Be Whoever You Want To Be. Be You. Do You. – Pooja Parashar – XIMB – Celebrating Womanhood On InsideIIM
I am Pooja Parashar. I grew up in the outskirts of Ranchi and went to Jawahar Vidya Mandir (now famous as Dhoni’s Alma Mater). Born in a family where education was given prime importance, above and beyond everything else has moulded me into what I am today. I graduated from KIIT University as a Computer Science Engineer in 2014 post which I worked with Delloite Consulting, Hyderabad for close to 2 years before deciding to join a B-school. I am currently a HR manager in making at XIMB-XUB.
What was high school like for you? How did it contribute to your personality/ the person you are right now?
High School for me was full of experiences of growing up and new freedom. Staying with the same set of friends since 12 long years, it was where I was meeting new people all of whom were helping to know myself better one step at a time. I started getting confidence in my femininity. School made me know my unique personality better and helped me realize that I am best at carrying that, rather than following the latest trends.
If money was no object, what would you do all day?
I would workout, mediate peacefully, make myself a good breakfast and sit with a book to my heart’s content without worrying about career building. I would cook, spend time with my parents and pamper myself with a body spa. I would spend the evening at a dance workshop with a bunch of friends and would sleep watching series or reading blogs.
However, in absence of money as a driving force, in a week’s time I would start looking for something new to motivate and challenge me every day to get out of my comfort zone and grow.
What advice would you give to a 5-year-younger you?
Learn something new every day. Don’t let anyone tell you that you should or can’t do something, because you are a woman. Break stereotypes as in today’s day and age and don’t be the “Sita”. Unnecessary suffering is no longer seen as noble; indeed, it is doomed downright impractical and foolish. There are several better and more fun parts you can chose to play as you grow up: the tech savvy girlfriend, the biker wife, the trendy mom, the sultry aunty, the chic diva, the gracious boss, the suave HOD. Check out the options, pick one that suits you and quit the suffering. The confidence, style and experience emanating out of each pore of a lady is immensely attractive to young men. 😉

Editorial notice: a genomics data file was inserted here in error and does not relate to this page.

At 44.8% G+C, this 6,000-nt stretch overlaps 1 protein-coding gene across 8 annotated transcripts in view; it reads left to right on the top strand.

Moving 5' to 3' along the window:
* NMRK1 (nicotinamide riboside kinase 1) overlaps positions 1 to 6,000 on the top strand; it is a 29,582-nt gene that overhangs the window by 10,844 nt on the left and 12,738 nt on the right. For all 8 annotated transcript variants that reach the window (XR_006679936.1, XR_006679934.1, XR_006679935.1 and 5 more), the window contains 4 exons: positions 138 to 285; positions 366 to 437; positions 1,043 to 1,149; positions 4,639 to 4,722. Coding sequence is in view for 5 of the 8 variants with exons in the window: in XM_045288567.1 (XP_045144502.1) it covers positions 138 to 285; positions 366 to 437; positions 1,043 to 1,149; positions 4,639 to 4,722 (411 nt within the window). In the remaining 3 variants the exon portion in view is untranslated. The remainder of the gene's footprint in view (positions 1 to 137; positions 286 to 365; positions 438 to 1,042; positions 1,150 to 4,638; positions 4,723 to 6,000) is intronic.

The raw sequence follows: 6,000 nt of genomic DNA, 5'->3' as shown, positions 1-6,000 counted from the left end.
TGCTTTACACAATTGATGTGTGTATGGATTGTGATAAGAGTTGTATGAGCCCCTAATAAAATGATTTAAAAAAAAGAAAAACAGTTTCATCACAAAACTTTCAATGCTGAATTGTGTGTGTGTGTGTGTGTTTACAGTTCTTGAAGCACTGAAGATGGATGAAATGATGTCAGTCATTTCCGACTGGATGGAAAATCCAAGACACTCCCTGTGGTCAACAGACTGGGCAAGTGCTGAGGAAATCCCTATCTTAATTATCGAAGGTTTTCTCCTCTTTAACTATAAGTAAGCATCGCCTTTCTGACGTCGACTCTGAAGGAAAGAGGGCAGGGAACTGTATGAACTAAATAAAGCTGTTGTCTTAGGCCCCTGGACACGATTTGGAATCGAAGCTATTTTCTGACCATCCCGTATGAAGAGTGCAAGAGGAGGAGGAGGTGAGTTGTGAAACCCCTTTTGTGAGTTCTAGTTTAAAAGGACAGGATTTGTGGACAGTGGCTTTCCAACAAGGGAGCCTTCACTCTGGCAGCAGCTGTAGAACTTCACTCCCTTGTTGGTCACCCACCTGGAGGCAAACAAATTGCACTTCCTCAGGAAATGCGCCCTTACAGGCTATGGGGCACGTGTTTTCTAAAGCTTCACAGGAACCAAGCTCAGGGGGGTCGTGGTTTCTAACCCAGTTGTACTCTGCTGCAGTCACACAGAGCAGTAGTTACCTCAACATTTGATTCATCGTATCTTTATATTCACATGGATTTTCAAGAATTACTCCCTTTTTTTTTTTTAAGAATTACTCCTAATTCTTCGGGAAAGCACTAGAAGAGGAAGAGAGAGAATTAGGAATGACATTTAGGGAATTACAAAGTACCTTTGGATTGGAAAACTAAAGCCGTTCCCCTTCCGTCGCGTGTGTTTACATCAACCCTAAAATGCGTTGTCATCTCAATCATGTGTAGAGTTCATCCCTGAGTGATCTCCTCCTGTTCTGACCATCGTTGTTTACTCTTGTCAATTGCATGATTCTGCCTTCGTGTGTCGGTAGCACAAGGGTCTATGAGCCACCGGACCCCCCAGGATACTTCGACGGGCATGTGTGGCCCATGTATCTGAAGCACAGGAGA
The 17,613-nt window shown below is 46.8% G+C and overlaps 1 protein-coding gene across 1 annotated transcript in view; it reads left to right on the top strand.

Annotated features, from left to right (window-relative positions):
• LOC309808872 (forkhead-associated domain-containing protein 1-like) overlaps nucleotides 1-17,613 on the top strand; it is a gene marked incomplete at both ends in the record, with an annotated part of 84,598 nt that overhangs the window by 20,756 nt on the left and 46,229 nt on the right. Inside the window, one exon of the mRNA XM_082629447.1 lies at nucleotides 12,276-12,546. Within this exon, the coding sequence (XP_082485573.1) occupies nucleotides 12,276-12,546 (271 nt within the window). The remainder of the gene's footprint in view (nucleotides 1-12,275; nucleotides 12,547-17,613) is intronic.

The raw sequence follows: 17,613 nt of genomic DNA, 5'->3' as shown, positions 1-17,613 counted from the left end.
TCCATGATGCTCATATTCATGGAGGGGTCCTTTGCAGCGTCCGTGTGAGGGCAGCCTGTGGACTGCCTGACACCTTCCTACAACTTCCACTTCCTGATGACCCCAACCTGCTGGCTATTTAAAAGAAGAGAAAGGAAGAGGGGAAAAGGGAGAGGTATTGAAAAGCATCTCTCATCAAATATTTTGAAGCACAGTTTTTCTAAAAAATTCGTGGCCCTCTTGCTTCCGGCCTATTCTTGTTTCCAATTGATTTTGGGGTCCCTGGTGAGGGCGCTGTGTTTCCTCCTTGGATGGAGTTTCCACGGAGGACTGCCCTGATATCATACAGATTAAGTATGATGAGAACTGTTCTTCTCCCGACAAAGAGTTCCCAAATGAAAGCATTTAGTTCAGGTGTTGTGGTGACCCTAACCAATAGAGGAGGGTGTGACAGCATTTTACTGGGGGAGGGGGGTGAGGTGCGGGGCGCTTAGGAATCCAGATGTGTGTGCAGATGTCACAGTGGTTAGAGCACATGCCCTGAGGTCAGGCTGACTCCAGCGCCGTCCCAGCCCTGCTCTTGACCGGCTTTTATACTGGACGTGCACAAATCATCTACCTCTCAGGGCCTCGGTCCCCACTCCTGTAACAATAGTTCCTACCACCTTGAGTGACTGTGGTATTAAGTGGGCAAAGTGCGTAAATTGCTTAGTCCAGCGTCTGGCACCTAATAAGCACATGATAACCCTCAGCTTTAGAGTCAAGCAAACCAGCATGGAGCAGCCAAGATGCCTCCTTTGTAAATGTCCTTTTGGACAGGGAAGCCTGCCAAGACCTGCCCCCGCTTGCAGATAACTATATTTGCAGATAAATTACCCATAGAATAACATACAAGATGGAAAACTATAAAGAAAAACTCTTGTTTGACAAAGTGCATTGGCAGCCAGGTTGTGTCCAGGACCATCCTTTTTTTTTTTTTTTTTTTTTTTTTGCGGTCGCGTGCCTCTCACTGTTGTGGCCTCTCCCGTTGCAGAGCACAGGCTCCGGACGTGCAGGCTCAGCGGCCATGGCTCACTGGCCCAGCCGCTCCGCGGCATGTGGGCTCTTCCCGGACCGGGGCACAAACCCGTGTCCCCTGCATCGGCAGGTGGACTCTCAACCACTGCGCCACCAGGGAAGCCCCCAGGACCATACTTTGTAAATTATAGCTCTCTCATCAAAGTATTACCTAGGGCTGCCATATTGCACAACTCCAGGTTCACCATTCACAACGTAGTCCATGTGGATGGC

How do you think women are better equipped to deal with problems as compared to men?
Women mature early as compared to men. Their emotional quotient is high which they can very well use as their strength to deal with problems and grow. Moreover, in many situations, women make use of their unique inherent skill of multitasking to the fullest capacity to move ahead in the race.
Many IIMs and other b-schools award extra points for being a woman. What is your take on that? Do you propagate the concept OR Have you faced any backlash for the same?
I don’t support that because I don’t think a women quota is really needed to help women in today’s society. In an age of education, your mind is your biggest asset and I see both men and women equally equipped. A lot of women waste a lot of time bemoaning the unfairness of life, as if it has dealt a particularly bad hand only to us. The fact is that life is pretty democratic in its unfairness. Men in our society are also required to behave in a particular way. For example, a man can’t get up one day and say I am quitting my job and staying home from today – a woman can (hard reality). Hence, let’s accept this reality and move on using your strengths. We really don’t need extra points for being a woman in the b-schools. There is a need for bringing innovation and revising these reservations to actually benefit the society where it is most needed.
Name one incident that you encountered where someone told you, you could not do something because you are a woman.
I have been told that at my own home a lot of times. A very recent example being – “You can’t have inferiority complex with reference to your husband as you are a woman.” This means, my would-be-husband should be having such a background that he always has an upper hand over me. This is my parent’s way of ruling out any sort of complex that my partner might develop in future. But I, on the other hand, am not allowed to have an iota of inferiority complex at any point because I am a woman.
This statement was made by my own family and has got me thinking – Why so? Whether I feel so or not is a different thing, but that after excelling at every aspect of education for 12 years my right to feel proud of it is taken away here by the norms of the society. This is disturbing.
If you are out on a date, do you prefer to pay yourself? If you insisted that you want to pay for yourself, how did the other person react?
It depends on the type of date it is. If it is a formal date where I have been invited, I would not insist on paying (even though I would carry my wallet to show that I am ready to pay at any point). I would not pay for one sole reason – My man wants to do that for me. And sometimes you should be a graceful receiver. But then I would pay if I have asked him out for a date.
If it is a casual weekend lunch – I would always split. If I am meeting someone new for the first time, either I would pay or share the expenses. I explain my point of view – which is how I feel bad because such behaviour creates stereotypes and categorises women to be difficult to manage financially – and it has usually been accepted by the other person. A lady in such situation need not sound feminist talking about equality, but practical.